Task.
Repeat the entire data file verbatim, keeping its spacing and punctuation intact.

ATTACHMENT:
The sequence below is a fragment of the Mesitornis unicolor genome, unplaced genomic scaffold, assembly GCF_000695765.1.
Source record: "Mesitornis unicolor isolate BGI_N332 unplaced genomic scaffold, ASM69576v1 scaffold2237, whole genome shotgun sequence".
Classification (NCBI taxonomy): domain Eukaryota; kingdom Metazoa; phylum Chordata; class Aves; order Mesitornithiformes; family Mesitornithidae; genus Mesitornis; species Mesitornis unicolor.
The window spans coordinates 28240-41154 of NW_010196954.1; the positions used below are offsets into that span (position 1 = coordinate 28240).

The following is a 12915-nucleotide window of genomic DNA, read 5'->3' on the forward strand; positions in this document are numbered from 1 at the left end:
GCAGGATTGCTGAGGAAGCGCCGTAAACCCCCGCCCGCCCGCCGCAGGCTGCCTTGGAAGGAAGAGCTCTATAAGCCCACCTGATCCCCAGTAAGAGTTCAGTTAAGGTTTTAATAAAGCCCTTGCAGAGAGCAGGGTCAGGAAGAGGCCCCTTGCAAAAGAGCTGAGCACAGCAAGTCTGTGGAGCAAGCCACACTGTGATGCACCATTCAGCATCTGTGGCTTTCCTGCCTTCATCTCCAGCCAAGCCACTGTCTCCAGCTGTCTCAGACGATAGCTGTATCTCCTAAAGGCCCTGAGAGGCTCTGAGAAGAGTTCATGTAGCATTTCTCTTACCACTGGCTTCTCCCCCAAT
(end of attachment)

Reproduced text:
The sequence below is a fragment of the Mesitornis unicolor genome, unplaced genomic scaffold, assembly GCF_000695765.1.
Source record: "Mesitornis unicolor isolate BGI_N332 unplaced genomic scaffold, ASM69576v1 scaffold2237, whole genome shotgun sequence".
Classification (NCBI taxonomy): domain Eukaryota; kingdom Metazoa; phylum Chordata; class Aves; order Mesitornithiformes; family Mesitornithidae; genus Mesitornis; species Mesitornis unicolor.
The window spans coordinates 28240-41154 of NW_010196954.1; the positions used below are offsets into that span (position 1 = coordinate 28240).

The following is a 12915-nucleotide window of genomic DNA, read 5'->3' on the forward strand; positions in this document are numbered from 1 at the left end:
GCAGGATTGCTGAGGAAGCGCCGTAAACCCCCGCCCGCCCGCCGCAGGCTGCCTTGGAAGGAAGAGCTCTATAAGCCCACCTGATCCCCAGTAAGAGTTCAGTTAAGGTTTTAATAAAGCCCTTGCAGAGAGCAGGGTCAGGAAGAGGCCCCTTGCAAAAGAGCTGAGCACAGCAAGTCTGTGGAGCAAGCCACACTGTGATGCACCATTCAGCATCTGTGGCTTTCCTGCCTTCATCTCCAGCCAAGCCACTGTCTCCAGCTGTCTCAGACGATAGCTGTATCTCCTAAAGGCCCTGAGAGGCTCTGAGAAGAGTTCATGTAGCATTTCTCTTACCACTGGCTTCTCCCCCAAT